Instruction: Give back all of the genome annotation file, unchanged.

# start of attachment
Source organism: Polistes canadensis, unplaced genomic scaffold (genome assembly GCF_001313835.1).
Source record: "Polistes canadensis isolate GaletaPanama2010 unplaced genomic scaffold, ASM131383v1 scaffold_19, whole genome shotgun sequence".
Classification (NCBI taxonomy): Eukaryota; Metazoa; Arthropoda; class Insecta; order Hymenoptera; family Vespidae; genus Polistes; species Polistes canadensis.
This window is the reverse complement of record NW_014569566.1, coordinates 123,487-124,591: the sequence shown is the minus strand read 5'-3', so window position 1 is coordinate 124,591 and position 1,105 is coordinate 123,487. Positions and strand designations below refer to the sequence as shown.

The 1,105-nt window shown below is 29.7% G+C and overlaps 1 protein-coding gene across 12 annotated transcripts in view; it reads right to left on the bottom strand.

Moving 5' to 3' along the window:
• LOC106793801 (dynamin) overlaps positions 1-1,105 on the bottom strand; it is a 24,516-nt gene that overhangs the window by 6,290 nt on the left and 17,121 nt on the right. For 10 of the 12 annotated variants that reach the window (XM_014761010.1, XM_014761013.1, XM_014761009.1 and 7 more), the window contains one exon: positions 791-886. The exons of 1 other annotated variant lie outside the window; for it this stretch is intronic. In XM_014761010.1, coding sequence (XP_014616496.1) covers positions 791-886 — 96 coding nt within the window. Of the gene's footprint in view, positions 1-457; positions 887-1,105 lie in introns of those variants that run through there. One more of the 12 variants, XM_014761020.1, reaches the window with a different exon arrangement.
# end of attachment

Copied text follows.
Source organism: Polistes canadensis, unplaced genomic scaffold (genome assembly GCF_001313835.1).
Source record: "Polistes canadensis isolate GaletaPanama2010 unplaced genomic scaffold, ASM131383v1 scaffold_19, whole genome shotgun sequence".
Classification (NCBI taxonomy): Eukaryota; Metazoa; Arthropoda; class Insecta; order Hymenoptera; family Vespidae; genus Polistes; species Polistes canadensis.
This window is the reverse complement of record NW_014569566.1, coordinates 123,487-124,591: the sequence shown is the minus strand read 5'-3', so window position 1 is coordinate 124,591 and position 1,105 is coordinate 123,487. Positions and strand designations below refer to the sequence as shown.

The 1,105-nt window shown below is 29.7% G+C and overlaps 1 protein-coding gene across 12 annotated transcripts in view; it reads right to left on the bottom strand.

Moving 5' to 3' along the window:
• LOC106793801 (dynamin) overlaps positions 1-1,105 on the bottom strand; it is a 24,516-nt gene that overhangs the window by 6,290 nt on the left and 17,121 nt on the right. For 10 of the 12 annotated variants that reach the window (XM_014761010.1, XM_014761013.1, XM_014761009.1 and 7 more), the window contains one exon: positions 791-886. The exons of 1 other annotated variant lie outside the window; for it this stretch is intronic. In XM_014761010.1, coding sequence (XP_014616496.1) covers positions 791-886 — 96 coding nt within the window. Of the gene's footprint in view, positions 1-457; positions 887-1,105 lie in introns of those variants that run through there. One more of the 12 variants, XM_014761020.1, reaches the window with a different exon arrangement.